Canadian SMEs Snapping up U.S. Companies

Over the past year, domestic firms have gone on a buying spree, shopping for deals around the world. Looks like the crisis is over

Written by John Lorinc

More than five years after the 2008 credit crisis, Canadian M&A activity stubbornly remains well below its peak 2007 levels. But, while more sluggish than the feeding frenzy of six years ago, it does look as if acquisitions are starting to pick up the pace again according to new data compiled by investment bank Crosbie & Company. Over the past year, Canadian firms have been aggressively snapping up U.S. companies at much faster rates, culminating in 120 takeovers in 2013 worth almost $32 billion.

Crosbie & Company managing director Colin Walker notes that the proportion of Canadian acquisitions of U.S. firms as a total of all foreign acquisitions has fallen by about 10% to 15% in the past decade—proof, he says, that domestic businesses are increasingly operating in a “fundamentally international” market. “It shows that Canadian companies have recognized the need to push beyond [North American] markets over a long period. It’s a function of globalization.”

Walker says the Canadian M&A market is driven primarily by mid-sized firms with transactions worth less than $150 million. In a typical quarter, he adds, about 40% to 50% of those deals involve cross-border activity.

Read: Ask These 5 Questions Before Acquiring a Foreign Firm

According to the 2013 Q3 report published in The Financial Post, the number of all year-to-date M&As—which came to an ominous total of 666—is 7% below the same period for 2012 and 11% below the first three quarters of 2011. “Despite weak activity,” Crosbie & Company says, “the value of transactions increased by 9.7% to $49 billion in the quarter due to a few large transactions, particularly in the retailing and real estate sectors.”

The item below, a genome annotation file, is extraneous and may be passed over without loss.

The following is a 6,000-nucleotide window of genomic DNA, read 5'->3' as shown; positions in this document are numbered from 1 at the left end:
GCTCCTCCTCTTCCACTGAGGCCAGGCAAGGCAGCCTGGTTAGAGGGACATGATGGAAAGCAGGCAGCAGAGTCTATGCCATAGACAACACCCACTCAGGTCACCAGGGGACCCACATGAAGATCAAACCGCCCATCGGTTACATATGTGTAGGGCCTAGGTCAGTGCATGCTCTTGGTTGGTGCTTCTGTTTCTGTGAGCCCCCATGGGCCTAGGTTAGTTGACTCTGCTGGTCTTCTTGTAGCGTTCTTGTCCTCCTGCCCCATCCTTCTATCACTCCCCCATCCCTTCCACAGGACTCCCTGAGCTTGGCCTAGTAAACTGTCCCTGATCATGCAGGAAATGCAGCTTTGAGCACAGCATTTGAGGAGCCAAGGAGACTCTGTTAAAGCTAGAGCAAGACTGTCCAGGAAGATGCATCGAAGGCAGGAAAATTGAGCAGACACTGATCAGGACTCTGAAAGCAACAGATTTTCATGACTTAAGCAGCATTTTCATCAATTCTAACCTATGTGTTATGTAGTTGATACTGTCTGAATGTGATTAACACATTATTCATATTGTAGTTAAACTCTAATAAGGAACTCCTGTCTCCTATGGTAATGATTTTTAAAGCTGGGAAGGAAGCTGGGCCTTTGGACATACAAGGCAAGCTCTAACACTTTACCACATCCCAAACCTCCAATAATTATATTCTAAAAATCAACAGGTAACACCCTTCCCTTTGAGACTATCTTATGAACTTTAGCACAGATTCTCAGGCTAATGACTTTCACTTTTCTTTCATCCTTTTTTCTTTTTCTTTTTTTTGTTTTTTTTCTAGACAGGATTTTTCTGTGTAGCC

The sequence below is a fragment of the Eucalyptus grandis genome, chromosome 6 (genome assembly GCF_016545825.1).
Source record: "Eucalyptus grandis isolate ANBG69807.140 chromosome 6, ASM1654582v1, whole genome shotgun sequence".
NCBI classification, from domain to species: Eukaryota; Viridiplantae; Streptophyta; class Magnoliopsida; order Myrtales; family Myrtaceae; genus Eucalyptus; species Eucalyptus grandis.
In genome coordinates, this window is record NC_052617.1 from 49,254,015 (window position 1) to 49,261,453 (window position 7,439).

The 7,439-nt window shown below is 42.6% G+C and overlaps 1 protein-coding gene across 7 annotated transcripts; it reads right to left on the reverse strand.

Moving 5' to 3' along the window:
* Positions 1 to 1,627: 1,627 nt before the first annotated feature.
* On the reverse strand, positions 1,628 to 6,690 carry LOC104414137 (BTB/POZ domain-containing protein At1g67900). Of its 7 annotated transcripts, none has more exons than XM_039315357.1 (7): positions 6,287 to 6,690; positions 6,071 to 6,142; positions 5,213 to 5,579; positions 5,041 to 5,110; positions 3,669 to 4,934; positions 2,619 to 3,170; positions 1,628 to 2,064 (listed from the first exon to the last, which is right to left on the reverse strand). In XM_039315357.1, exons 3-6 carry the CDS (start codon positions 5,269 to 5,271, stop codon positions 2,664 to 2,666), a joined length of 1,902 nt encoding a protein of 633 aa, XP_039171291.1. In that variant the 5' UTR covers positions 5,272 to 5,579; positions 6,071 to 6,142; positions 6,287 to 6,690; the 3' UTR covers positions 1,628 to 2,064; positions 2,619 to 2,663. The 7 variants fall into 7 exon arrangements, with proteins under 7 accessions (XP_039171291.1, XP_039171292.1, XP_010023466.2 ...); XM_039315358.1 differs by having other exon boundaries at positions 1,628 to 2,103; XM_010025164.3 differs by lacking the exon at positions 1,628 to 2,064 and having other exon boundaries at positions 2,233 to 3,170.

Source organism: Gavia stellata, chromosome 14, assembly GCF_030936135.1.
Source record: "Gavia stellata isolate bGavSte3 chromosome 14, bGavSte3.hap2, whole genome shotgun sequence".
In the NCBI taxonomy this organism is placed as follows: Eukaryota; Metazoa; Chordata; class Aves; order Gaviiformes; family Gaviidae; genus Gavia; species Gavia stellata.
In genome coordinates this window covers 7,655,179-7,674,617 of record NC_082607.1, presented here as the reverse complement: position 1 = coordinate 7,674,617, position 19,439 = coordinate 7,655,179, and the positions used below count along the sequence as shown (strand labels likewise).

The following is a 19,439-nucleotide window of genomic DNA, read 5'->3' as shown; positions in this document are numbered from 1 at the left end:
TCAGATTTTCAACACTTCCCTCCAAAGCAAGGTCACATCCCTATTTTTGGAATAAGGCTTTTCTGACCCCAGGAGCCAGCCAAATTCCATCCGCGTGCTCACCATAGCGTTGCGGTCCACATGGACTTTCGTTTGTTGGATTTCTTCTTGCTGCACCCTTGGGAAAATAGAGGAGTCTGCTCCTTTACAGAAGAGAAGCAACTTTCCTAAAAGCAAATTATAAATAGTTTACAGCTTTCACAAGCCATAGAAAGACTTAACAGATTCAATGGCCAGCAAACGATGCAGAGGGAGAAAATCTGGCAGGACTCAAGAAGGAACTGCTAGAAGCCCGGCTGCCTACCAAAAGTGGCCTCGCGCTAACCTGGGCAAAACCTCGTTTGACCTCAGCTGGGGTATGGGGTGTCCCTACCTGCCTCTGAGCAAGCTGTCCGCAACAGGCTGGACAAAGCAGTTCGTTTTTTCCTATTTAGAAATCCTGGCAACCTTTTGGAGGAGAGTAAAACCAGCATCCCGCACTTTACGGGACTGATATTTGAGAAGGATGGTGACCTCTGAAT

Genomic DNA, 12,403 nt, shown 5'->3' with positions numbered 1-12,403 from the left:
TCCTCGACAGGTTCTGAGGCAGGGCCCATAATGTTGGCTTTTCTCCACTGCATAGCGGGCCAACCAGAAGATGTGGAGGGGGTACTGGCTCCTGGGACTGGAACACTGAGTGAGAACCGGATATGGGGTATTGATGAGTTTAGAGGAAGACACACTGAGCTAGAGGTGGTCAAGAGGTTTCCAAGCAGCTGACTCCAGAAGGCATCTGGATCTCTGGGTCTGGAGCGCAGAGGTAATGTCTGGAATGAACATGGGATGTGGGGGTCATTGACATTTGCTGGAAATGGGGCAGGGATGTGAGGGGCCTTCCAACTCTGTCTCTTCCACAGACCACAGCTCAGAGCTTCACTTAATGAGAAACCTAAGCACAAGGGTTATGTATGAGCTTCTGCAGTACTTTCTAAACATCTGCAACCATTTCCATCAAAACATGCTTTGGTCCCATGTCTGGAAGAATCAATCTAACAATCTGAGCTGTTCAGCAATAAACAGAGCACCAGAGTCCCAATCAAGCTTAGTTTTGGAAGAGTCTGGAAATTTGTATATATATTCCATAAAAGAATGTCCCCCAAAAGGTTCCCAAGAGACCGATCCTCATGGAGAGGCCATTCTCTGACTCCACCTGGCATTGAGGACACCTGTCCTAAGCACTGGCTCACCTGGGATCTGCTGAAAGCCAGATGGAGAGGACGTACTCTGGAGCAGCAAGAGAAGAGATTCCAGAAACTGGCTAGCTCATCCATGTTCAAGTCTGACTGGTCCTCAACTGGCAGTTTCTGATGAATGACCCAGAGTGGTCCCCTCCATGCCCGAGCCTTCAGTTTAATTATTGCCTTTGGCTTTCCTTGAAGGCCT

Crosbie also reports that the number of Canadian acquisitions of foreign firms is outpacing foreign takeovers of domestic companies by a ratio of 2.2 to 1.

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Over the past decade, says Walker, this “outbound” acquisition activity has been driven by manufacturers looking to move production to low-cost jurisdictions in the southern U.S. or Asia. In other cases, such as Constellation Software, a Toronto firm, companies grow within key market segments by making strategic acquisitions.

Read: How to Acquire a Rival

In fact, Walker says most Canadian companies aren’t just looking to boost their revenues or before-tax profits when they make an international acquisition. “They’re buying that company because of the benefits that it brings, such as windows on new markets, new products, new manufacturing capability or some really good people.”

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